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What scouts think of Triston McKenzie

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Time to see what the experts think of the Indians’ lanky, long-limbed starting pitcher

Detroit Tigers v Cleveland Indians Photo by Jason Miller/Getty Images

Former Indians top right-handed prospect and current LGT No. 3 prospect Triston McKenzie, 23, will be making his major league debut tonight against the Detroit Tigers.

Now, most readers here at Let’s Go Tribe are pretty big fans of McKenzie, or they were before injuries sidelined him the last two seasons, but what do those who are paid to take a professional look at young talent think of him?

Let’s get started with earlier in his minor league career. McKenzie was a first round (42nd overall) competitive balance round pick by the Indians in the 2015 draft, so he entered his professional baseball career with a pretty high profile. Here’s what scouts have had to say about him from the time he was drafted to present day:

Indians Director of Amateur Scouting Brad Grant - Cleveland.com (June. 2015)

Standing 6-foot-5, the 160-pound hurler out of Royal Palm Beach High School in Florida, posted a 0.79 ERA and struck out 157 batters in 91 innings as a senior.

“He’s got a lot of upside to him,” Grant said. “It’s a tall, thin frame, but what we like with Triston is a fastball that’s up to 93. He’s another one that can spin a curveball, a guy with a good feel for a change. Triston as well throws a lot of strikes and has a very good delivery.”

McKenzie soared through the Indians minor league system, garnering Carolina League Pitcher of the Year honors at High-A Lynchburg in 2017. Here’s what Baseball America had to say about him at the time.

Baseball America (2017)

“McKenzie stands out as much for his pitchability as for his stuff. He earns praise for his makeup and understanding of his craft. That, along with his control, helps his stuff play up even more. His fastball can get up to 95 mph, but he more typically works in the low 90s. More strength would help him maintain his velocity deeper into games. He uses his height to his advantage and pitches down in the zone. He gets good depth on his curveball, which is a swing-and-miss offering. His changeup lags behind his other two pitches but has the potential to be an above-average offering as he gets more comfortable throwing it Improving his changeup and getting stronger so that he can maintain his velocity deeper into games are his two biggest tasks going forward. McKenzie’s combination of upside and advanced pitchability has many excited about his future.”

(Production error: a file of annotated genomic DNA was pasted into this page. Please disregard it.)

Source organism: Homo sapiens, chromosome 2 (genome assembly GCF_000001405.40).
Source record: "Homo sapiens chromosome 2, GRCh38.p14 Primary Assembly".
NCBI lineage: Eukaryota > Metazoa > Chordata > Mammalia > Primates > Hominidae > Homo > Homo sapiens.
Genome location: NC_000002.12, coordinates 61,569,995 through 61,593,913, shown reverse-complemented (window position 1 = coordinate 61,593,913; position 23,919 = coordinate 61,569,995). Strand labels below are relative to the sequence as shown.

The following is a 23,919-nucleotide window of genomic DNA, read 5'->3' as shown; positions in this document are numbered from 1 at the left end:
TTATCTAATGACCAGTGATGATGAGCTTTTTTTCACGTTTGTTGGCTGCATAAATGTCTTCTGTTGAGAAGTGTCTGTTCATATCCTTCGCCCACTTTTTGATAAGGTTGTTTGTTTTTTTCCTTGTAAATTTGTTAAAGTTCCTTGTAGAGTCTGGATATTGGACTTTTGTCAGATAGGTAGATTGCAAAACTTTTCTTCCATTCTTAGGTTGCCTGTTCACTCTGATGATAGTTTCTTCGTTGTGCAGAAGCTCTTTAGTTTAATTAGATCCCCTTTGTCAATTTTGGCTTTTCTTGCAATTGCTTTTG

Baseball America had extremely high expectations of McKenzie heading into the 2019 season.

Baseball America (2019)

“McKenzie will pitch nearly all of 2019 as a 21-year-old and is speeding toward the big leagues, where he has the upside to be a frontline starter. To this point he hasn’t been challenged much and he has a chance to earn a spot in the big leagues in 2019. But with Cleveland’s crowded big league rotation, the Indians can afford to let McKenzie force the issue with a strong showing in the upper levels of the minors.”

Unfortunately, injuries have slowed McKenzie’s meteoric rise. He missed half of the 2018 season with forearm soreness, then missed all of 2019 with an upper back strain that wouldn’t heal. Finally healthy, his start this season was delayed due to the cancellation of the 2020 minor league season due to the COVID-19 pandemic. He has never pitched beyond Double-A.

MLB Pipeline currently has McKenzie listed as the No. 9 Cleveland Indians prospect. Here’s what it had to say about him in its 2020 profile:

MLB Pipeline (2020)

“When healthy, McKenzie has a fine three-pitch mix that begins with a 91-95 mph fastball that plays well above its velocity thanks to his command, extension, angle and high spin rate. His upper-70s curveball also grades as a plus offering with good shape and spin. He keeps left-handers at bay with a solid fading changeup.

As promising as his stuff is, McKenzie’s feel for pitching is even more impressive. Though he’s still growing into his super-skinny frame, he repeats his delivery well and provides quality strike after quality strike. He must add strength and prove he can handle a starter’s workload, and more muscle could mean more velocity as well.”

FanGraphs ranked McKenzie as the Tribe’s 10th overall prospect in their preseason rankings. Here’s some of what Eric Longehagen had to say about him:

FanGraphs (2020)

In the five years since he was drafted, McKenzie has added five pounds of reported weight (he was listed at 160 on draft day, and is now 165); his fastball, at peak, was 90-93, touching 95 (88-92 in high school) and was 90-94 in camp this spring before the shutdown. The way his delivery and fastball work — it’s deceptive, creates flat angle at the top of the zone, and really carries — makes me think it’ll play at that velocity, and the same is true of McKenzie’s curveball, which has good depth despite bad spin rates. He needs to find a third pitch, and hasn’t really had a chance to do that for two years because of the injuries. At this point, I think it’s more likely to be a slider/cutter than a changeup, which I think would be further along now if it were going to work.

As it stands, health and durability seem to be the biggest limiting factors for McKenzie’s success. The Detroit Tigers are the perfect foil for him to make his MLB debut, having lost nine of their last 10 games. It’s time to see what this young man is capable of.